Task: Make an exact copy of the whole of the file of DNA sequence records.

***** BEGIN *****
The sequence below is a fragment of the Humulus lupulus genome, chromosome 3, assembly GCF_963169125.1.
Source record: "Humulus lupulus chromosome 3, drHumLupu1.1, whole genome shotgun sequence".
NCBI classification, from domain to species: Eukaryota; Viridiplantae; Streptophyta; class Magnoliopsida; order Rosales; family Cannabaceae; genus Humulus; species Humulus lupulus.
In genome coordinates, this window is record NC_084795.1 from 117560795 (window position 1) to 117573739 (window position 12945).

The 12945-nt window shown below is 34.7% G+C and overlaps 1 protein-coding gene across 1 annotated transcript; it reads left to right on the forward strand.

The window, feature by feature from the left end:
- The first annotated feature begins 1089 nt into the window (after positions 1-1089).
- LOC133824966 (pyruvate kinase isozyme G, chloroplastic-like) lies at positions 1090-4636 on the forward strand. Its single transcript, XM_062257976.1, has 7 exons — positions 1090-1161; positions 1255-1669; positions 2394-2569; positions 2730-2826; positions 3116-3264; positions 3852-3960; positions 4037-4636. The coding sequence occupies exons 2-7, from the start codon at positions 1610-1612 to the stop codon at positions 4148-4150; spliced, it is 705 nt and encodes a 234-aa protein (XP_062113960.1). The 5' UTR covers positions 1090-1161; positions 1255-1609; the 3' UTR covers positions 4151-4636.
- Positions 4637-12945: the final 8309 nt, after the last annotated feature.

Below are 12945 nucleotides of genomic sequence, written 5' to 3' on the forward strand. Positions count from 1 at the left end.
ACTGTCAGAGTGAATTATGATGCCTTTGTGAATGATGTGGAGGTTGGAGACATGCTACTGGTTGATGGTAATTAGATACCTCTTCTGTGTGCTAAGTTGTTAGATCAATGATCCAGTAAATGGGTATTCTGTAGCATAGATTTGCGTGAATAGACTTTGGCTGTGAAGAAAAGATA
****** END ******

The sequence below is a fragment of the Humulus lupulus genome, chromosome 3, assembly GCF_963169125.1.
Source record: "Humulus lupulus chromosome 3, drHumLupu1.1, whole genome shotgun sequence".
NCBI classification, from domain to species: Eukaryota; Viridiplantae; Streptophyta; class Magnoliopsida; order Rosales; family Cannabaceae; genus Humulus; species Humulus lupulus.
In genome coordinates, this window is record NC_084795.1 from 117560795 (window position 1) to 117573739 (window position 12945).

The 12945-nt window shown below is 34.7% G+C and overlaps 1 protein-coding gene across 1 annotated transcript; it reads left to right on the forward strand.

The window, feature by feature from the left end:
- The first annotated feature begins 1089 nt into the window (after positions 1-1089).
- LOC133824966 (pyruvate kinase isozyme G, chloroplastic-like) lies at positions 1090-4636 on the forward strand. Its single transcript, XM_062257976.1, has 7 exons — positions 1090-1161; positions 1255-1669; positions 2394-2569; positions 2730-2826; positions 3116-3264; positions 3852-3960; positions 4037-4636. The coding sequence occupies exons 2-7, from the start codon at positions 1610-1612 to the stop codon at positions 4148-4150; spliced, it is 705 nt and encodes a 234-aa protein (XP_062113960.1). The 5' UTR covers positions 1090-1161; positions 1255-1609; the 3' UTR covers positions 4151-4636.
- Positions 4637-12945: the final 8309 nt, after the last annotated feature.

Below are 12945 nucleotides of genomic sequence, written 5' to 3' on the forward strand. Positions count from 1 at the left end.
ACTGTCAGAGTGAATTATGATGCCTTTGTGAATGATGTGGAGGTTGGAGACATGCTACTGGTTGATGGTAATTAGATACCTCTTCTGTGTGCTAAGTTGTTAGATCAATGATCCAGTAAATGGGTATTCTGTAGCATAGATTTGCGTGAATAGACTTTGGCTGTGAAGAAAAGATA